If the sliderValue is higher than the targetValue, you subtract the targetValue from the sliderValue to get the difference.

Else if the the targetValue is greater than the sliderValue then this time around, you subtract the sliderValue from the targetValue to get the difference.

But when these conditions in the if and else if blocks are both false then it means that the targetValue and the sliderValue are equal. So the difference between both of them would be zero and that’s the situation we managed in the final else block. We assign a value of zero to the difference.

You can see that android studio complains that the difference variable is never used. Let’s subtract the difference from the maximum score to get the points. Enter the following code:

return maxScore - difference

You can see, this is the value that would be returned from this function. And this value is the point for the round and it is an integer value.

Run your app.

Select a value close to the targetValue but below it. Then tap “Hit Me.” You can see the correct points are displayed in the alert dialog.

Restart the activity once again to get a different target value. Then this time around select a value a bit higher than the target value. Then tap “Hit Me” once again. Cool!!! The correct point is displayed and we dont have a negative number as the score.

One last thing. Sometimes Android Studio gives you some suggestions to optimize your code. If you look closely at the if keyword, you can see it is underlined which shows a warning. Our code is not broken meaning it will work but Android studio feels we could refactor our code with a better structure.

Click on the if statement. Then click the bulb icon. You can see it gives us two suggestions.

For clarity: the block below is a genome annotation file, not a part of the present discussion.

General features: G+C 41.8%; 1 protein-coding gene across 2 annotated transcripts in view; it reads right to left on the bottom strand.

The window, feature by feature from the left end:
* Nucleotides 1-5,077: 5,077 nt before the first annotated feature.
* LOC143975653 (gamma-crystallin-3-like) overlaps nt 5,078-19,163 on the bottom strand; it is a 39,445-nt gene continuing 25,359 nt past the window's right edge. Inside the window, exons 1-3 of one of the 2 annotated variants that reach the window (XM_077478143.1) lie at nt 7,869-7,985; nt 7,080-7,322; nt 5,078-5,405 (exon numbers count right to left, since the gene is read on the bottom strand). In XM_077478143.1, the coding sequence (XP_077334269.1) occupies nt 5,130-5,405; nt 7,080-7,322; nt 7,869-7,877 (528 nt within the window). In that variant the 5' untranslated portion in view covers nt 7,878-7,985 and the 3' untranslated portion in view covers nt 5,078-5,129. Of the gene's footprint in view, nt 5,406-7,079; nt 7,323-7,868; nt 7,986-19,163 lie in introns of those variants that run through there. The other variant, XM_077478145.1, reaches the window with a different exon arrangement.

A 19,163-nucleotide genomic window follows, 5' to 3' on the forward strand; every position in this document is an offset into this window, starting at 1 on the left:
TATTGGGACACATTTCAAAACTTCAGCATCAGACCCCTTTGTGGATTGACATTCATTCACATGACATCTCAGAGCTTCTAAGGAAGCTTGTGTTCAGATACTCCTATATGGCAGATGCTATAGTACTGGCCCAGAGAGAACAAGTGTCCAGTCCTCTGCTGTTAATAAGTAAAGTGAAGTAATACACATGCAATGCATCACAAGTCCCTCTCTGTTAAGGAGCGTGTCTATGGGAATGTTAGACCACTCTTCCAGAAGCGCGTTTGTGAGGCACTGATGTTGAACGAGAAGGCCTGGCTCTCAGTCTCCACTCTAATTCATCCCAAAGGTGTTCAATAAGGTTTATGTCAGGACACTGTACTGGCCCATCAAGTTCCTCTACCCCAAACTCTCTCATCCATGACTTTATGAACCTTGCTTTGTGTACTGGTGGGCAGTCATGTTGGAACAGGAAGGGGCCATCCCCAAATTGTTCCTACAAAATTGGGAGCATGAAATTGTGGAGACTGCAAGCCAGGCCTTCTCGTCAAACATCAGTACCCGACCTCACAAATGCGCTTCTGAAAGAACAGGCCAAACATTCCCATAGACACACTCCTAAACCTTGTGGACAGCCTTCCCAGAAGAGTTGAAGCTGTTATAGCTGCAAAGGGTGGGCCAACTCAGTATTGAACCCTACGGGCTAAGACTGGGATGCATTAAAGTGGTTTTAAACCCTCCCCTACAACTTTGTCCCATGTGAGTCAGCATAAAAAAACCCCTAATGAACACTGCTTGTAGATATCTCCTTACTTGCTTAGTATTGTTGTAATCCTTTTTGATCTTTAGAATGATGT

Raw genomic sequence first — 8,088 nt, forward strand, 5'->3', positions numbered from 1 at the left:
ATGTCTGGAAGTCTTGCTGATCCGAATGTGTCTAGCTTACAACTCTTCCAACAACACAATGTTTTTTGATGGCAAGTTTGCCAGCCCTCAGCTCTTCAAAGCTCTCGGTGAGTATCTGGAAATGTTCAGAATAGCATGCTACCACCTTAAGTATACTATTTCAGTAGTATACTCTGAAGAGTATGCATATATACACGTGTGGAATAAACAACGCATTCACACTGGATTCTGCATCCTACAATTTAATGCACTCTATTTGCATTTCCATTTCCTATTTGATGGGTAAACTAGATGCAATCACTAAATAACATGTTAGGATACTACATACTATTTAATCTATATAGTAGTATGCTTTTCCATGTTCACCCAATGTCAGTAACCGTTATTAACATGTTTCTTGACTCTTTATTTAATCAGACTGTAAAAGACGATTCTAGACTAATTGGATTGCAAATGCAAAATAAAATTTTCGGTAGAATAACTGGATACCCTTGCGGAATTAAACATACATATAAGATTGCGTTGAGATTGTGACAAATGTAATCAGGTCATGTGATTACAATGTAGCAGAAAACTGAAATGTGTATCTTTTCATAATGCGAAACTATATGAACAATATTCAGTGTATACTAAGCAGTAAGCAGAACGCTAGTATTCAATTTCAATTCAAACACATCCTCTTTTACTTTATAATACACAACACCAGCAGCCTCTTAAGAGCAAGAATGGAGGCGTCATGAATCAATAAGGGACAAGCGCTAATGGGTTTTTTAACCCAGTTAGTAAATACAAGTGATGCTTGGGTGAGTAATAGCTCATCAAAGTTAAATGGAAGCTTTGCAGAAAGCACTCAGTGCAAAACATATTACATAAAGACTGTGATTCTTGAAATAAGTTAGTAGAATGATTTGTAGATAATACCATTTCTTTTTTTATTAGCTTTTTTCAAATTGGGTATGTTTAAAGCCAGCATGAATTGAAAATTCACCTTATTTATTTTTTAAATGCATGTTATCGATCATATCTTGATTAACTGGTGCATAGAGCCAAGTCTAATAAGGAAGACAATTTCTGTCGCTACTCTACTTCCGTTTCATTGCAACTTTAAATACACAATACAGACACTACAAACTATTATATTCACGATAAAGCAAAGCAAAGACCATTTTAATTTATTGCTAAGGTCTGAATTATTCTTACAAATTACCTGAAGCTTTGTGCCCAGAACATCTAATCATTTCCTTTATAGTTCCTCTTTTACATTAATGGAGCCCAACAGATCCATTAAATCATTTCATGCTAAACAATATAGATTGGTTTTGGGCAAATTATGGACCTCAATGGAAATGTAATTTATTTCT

It says we could use another type of conditional statement called the when statement. It also says we can lift the assignment of the difference variable out of the if block. This is a good suggestion because as you can see, we are assigning the difference variable multiple times. But if we move the assignment out of the if block then the assignment would be done only once.

Go ahead and select “Lift assignment out of if.” Now the value of the difference variable is the result of the if statement. With this, you’ve reduced code repetition because the difference is assigned only once.

You can still go further with refactoring if you want to. Now look at how the difference variable declaration is now underlined with a warning If you hover over it, the warning says the declaration can be joined with the assignment. Click on the suggestion on the warning that says: “Join declaration and assignment.”

We can then remove the Int type declaration we added since the type inference engine can figure out the variable type based on the result of the if statement.

There’s another suggestion but i’ll stop here. The point i’m trying to make is that there are multiple ways of doing the same thing. And kotlin gives you different constructs to suit your needs.

I’ll stick to the initial code we wrote because this is a beginner course and it is more readable to help you grasp the concepts. Syntax can always be Googled or looked up in the documentation, you’ll learn many ways to refactor your syntax in kotlin along this learning path.

So i’ll undo the changes by hitting Cmd + Z until i get to the original code.

But not to worry, you’ll keep refactoring this code in the next episode to even have less code than this.